Interview-Brew Chatt at Chattanooga’s Brew Skies Festival

Here’s a quick interview with Tanner from Brew Chatt at Chattanooga’s Brew Skies Festival. I brought my Krispy Kreme Breakfast Stout to serve at our local homebrew club, The Barley Mob’s tent.

A Brewery Explosion-Chattanooga Magazine

Here’s the link to an article I wrote for Chattanooga Magazine. Enjoy.

Music City Brew Off 2016

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I had the opportunity to help judge beers up in Nashville at Music City Brewers Music City Brew Off homebrew competition this weekend. MCBO is a really good competition. It was well organized, ran smoothly and the quality of the entries was pretty high. They also treated the judges really well and it was a pleasure to judge this competition. Thanks to the Music City Brewers for their hospitality and for letting the Barley Mob contingent help judge.

Friday’s judging session was followed by a catered dinner and a presentation from Mantra Artisan Ale‘s brewmaster, Derrick Morse. Derrick spoke about Mantra’s start, its future plans and some of the ins and outs of the brewing business. He also brought an assortment of Mantra beers to sample including Cassis, their phenomenal Flanders Red.

You can find the full results here.

If my count is correct, I judged 30 beers and 3 Mini Best-of-Show rounds on Friday and Saturday. My favorite? A Golden Beet Saison. Category 30A (Spice, Herb, and Vegetable beers) can be a tough category to judge. There is the potential for some great beers and sometimes some truly terrible ones. Most that we judged were pretty good, but the beet saison was really nice. I expected it to be divisive as beets are not universally loved to begin with. This beer was everything a saison should be and had a nose that smelled just like sweet, earthy golden beets. The beet flavor was there, too and paired nicely with the saison base. It medalled in its category an held up pretty well in the final Best-of-Show round as well.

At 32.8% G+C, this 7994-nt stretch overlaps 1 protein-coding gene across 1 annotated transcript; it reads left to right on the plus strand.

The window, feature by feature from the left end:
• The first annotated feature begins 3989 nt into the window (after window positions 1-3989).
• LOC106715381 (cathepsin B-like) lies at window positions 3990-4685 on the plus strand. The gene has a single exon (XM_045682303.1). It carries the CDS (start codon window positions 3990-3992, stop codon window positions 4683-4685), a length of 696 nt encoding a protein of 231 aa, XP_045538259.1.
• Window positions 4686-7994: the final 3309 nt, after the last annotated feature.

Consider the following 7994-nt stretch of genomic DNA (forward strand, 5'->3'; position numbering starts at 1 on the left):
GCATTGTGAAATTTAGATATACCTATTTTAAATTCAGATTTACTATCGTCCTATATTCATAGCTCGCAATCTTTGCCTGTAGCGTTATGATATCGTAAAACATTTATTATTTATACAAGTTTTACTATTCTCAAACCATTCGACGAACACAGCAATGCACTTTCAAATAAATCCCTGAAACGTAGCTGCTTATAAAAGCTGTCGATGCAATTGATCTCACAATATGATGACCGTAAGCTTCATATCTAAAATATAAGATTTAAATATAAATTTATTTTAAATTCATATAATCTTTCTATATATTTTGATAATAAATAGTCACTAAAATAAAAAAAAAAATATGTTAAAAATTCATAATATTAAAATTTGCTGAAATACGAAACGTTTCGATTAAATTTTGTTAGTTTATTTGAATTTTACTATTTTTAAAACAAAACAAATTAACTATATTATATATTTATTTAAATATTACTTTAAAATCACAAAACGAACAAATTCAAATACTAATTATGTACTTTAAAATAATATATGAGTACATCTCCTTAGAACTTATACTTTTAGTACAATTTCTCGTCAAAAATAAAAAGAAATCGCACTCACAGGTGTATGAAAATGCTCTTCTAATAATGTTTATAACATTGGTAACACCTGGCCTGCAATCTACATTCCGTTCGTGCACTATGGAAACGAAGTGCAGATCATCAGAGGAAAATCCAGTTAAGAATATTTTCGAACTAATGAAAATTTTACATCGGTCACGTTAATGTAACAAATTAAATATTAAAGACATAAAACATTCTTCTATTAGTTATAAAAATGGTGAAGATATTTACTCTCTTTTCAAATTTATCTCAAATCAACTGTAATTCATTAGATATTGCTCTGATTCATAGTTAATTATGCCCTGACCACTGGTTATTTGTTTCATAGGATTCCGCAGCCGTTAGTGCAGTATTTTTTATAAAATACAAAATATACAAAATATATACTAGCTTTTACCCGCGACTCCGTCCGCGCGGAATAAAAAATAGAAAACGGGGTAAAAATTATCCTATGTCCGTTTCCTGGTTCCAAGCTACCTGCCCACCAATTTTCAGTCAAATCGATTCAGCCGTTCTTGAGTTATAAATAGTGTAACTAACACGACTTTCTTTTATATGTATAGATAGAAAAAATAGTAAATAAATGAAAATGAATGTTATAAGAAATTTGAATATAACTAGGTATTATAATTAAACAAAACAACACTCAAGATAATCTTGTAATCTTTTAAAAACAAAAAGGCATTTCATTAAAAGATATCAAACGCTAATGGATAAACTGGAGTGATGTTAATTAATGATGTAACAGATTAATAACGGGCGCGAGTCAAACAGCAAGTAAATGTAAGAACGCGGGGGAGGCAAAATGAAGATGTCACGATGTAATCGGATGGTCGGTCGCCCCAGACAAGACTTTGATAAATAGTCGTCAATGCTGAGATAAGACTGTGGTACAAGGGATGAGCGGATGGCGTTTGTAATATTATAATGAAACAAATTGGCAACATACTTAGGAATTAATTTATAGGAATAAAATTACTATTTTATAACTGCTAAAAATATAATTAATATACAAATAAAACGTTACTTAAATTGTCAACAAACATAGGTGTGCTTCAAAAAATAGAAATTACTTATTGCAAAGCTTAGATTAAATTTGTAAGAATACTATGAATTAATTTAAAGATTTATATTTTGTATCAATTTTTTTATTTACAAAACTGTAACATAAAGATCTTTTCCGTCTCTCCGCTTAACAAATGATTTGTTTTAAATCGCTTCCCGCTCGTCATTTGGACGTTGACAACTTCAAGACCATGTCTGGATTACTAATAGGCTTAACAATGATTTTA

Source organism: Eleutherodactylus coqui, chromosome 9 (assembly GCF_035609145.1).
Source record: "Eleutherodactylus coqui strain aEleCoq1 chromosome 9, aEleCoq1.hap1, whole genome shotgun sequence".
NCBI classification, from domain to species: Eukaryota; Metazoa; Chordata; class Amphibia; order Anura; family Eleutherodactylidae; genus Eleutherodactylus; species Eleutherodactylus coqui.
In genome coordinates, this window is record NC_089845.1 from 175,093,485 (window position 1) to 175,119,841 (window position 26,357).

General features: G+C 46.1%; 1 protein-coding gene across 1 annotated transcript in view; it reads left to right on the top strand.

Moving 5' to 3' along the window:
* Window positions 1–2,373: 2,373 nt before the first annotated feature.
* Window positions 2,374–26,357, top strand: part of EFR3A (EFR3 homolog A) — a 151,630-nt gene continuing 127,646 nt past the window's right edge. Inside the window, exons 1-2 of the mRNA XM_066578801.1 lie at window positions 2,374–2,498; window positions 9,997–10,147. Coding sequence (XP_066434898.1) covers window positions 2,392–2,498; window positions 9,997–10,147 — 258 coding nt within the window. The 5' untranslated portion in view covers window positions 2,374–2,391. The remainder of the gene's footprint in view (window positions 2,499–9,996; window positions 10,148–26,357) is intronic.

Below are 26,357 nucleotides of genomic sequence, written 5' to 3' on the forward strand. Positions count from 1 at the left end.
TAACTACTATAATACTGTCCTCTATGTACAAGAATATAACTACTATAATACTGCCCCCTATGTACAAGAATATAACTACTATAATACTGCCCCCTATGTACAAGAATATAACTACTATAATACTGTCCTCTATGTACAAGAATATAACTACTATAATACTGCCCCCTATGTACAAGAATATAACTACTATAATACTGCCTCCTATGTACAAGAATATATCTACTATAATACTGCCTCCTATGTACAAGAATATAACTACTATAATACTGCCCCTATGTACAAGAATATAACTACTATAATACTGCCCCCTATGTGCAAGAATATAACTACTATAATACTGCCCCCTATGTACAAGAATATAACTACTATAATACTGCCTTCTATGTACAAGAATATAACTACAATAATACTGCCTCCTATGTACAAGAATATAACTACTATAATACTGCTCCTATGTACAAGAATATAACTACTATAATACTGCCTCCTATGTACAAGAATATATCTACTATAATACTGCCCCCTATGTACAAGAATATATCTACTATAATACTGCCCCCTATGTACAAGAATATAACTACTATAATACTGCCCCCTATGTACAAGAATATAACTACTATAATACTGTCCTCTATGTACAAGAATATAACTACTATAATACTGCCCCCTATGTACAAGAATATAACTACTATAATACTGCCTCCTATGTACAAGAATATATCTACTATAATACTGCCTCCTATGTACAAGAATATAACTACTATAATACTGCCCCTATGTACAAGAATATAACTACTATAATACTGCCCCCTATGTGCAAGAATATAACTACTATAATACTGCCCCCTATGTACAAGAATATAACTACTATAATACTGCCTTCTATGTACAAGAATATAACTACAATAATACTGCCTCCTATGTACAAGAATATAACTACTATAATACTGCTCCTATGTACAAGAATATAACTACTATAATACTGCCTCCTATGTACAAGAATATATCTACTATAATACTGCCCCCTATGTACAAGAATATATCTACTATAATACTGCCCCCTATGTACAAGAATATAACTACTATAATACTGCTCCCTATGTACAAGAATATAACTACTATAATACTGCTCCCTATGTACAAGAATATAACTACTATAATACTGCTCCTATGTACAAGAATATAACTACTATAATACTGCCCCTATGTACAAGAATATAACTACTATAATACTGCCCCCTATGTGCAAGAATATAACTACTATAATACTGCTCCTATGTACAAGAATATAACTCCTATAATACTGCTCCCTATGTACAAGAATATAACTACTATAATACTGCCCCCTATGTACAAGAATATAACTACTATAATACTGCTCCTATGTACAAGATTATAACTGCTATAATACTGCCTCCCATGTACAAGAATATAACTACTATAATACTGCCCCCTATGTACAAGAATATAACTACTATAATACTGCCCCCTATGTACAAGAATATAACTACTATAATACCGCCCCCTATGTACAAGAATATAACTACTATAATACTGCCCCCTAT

Once winners were announced and raffle prizes awarded, everyone got to hang out and socialize at the Club Crawl. We got to sample some amazing homebrews and commercial beers and an awesome time was had by all. Whether you are a homebrew considering entering beers in the Brew Off next year or are interested in judging, you’ll be glad you did. It’s a great event.

Cheap, easy, good. Pick three.



So I’ve been brewing 10 gallon batches lately in preparation of our more-or-less annual Oktoberfest throwdown. Given that I’m not as young as I used to be, I was not looking forward to lifting the big CurTec fermenter up high enough to siphon into my kegs. Not to mention my auto siphon has some age on it and I’ve never felt really good about the cleanability of the thing to begin with.

I’d been kicking around the idea of using CO2 to push beer from the fermenter to the keg for a while. It’s not brain surgery; there are plenty of examples on the web that show how to do it. The only minor complication for me was the fact that I use two different fermenter setups. I use the Speidel 30 liter tanks for my 5 gallon batches and the CurTec for 10 gallon batches, but still managed to cobble together the hardware which, along with some stuff I already had on hand, gets the job done.

As implied in the title of this post, the solution was pretty cheap with a few big IFs. If you already have a CO2 tank and regulator (preferably extras that you don’t have to disconnect from your kegerator every time you want to keg) and if you already have compatible fermenters, then it doesn’t take much to make it happen. I also had some spare gas line and a ball lock gas disconnect which helped reduce the parts list.

If you already have the tank and regulator, the gas disconnect and assorted tubing, all you really need are: